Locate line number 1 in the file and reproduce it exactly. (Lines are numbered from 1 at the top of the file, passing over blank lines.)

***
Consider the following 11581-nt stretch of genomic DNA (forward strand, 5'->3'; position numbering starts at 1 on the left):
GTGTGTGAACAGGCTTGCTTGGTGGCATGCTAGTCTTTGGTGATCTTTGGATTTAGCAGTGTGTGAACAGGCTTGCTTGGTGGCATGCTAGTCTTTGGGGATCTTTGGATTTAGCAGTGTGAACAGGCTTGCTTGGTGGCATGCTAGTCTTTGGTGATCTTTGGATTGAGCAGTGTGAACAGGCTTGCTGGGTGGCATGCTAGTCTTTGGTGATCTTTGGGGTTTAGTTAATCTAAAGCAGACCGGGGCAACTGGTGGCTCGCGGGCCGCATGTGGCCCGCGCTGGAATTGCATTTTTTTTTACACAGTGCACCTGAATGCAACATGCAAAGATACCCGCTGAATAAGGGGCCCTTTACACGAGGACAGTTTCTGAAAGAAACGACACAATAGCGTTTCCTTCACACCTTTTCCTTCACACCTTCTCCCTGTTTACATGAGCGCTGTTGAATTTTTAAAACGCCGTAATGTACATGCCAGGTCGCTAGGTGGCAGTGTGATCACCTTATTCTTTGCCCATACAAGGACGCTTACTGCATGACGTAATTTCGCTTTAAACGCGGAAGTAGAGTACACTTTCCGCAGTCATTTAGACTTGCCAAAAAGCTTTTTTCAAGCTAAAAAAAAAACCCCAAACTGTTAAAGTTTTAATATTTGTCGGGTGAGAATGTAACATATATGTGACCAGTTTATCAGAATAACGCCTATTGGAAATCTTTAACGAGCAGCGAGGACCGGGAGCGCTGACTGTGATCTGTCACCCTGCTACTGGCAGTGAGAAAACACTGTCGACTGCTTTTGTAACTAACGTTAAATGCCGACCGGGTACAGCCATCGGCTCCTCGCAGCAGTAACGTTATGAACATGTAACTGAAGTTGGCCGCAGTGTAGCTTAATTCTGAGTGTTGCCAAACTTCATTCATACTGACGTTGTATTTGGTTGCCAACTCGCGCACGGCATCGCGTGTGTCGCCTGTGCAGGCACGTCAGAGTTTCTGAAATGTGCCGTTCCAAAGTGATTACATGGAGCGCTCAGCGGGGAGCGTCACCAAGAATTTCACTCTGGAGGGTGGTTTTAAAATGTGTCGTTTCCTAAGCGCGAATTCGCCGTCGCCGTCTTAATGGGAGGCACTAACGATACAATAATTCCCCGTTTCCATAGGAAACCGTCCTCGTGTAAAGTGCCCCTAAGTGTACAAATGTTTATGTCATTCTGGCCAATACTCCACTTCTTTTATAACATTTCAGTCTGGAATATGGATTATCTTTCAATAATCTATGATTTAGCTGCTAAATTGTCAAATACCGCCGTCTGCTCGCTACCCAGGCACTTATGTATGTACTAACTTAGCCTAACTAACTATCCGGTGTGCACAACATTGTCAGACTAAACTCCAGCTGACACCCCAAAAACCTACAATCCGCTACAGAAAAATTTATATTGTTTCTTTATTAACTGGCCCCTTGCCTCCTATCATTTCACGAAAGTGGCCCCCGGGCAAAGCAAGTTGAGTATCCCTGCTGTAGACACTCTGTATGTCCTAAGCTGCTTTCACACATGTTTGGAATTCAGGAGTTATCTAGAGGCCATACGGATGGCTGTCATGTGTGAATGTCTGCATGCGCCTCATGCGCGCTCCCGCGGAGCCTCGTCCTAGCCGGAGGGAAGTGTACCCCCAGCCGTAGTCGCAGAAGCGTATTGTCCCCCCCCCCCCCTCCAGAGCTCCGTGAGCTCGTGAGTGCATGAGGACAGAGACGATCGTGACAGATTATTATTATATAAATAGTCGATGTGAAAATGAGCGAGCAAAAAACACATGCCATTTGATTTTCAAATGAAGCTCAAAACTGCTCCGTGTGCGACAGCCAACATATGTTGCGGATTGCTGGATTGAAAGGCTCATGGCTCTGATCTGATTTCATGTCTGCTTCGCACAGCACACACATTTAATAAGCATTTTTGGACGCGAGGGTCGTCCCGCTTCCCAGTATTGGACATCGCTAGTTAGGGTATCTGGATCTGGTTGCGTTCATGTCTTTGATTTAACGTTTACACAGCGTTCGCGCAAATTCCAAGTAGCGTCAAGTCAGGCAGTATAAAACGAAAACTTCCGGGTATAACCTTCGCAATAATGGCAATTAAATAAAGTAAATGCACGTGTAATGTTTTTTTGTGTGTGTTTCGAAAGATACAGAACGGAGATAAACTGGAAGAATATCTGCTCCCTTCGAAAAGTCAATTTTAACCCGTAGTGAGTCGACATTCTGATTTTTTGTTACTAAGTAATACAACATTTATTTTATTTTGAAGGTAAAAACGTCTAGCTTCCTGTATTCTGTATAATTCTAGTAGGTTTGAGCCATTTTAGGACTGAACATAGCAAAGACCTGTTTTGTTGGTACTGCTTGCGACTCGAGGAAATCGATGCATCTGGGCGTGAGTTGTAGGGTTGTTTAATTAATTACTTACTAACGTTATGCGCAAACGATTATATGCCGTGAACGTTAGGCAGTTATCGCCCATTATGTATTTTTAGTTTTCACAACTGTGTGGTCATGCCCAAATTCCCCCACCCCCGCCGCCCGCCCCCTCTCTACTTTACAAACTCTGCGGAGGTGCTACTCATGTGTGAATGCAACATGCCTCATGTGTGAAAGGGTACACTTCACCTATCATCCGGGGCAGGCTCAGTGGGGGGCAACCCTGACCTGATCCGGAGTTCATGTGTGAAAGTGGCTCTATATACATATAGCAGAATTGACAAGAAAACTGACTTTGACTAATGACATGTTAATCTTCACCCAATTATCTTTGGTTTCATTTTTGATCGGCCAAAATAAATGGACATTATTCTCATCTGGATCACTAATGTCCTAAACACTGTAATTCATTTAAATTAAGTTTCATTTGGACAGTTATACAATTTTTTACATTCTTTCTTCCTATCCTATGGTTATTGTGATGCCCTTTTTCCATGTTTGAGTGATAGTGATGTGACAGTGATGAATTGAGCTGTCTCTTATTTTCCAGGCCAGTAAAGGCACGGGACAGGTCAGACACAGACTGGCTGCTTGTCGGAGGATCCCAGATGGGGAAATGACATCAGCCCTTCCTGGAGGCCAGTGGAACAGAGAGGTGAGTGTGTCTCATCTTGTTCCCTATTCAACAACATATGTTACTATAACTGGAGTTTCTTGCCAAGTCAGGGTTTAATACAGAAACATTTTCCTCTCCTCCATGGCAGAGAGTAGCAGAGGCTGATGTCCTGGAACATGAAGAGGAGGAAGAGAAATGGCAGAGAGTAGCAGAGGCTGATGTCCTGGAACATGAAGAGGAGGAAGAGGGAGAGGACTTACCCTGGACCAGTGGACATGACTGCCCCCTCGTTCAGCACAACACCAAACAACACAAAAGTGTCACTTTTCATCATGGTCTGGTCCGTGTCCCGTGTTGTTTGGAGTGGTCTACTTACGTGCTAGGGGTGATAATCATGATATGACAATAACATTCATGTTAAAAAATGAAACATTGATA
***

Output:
Consider the following 11581-nt stretch of genomic DNA (forward strand, 5'->3'; position numbering starts at 1 on the left):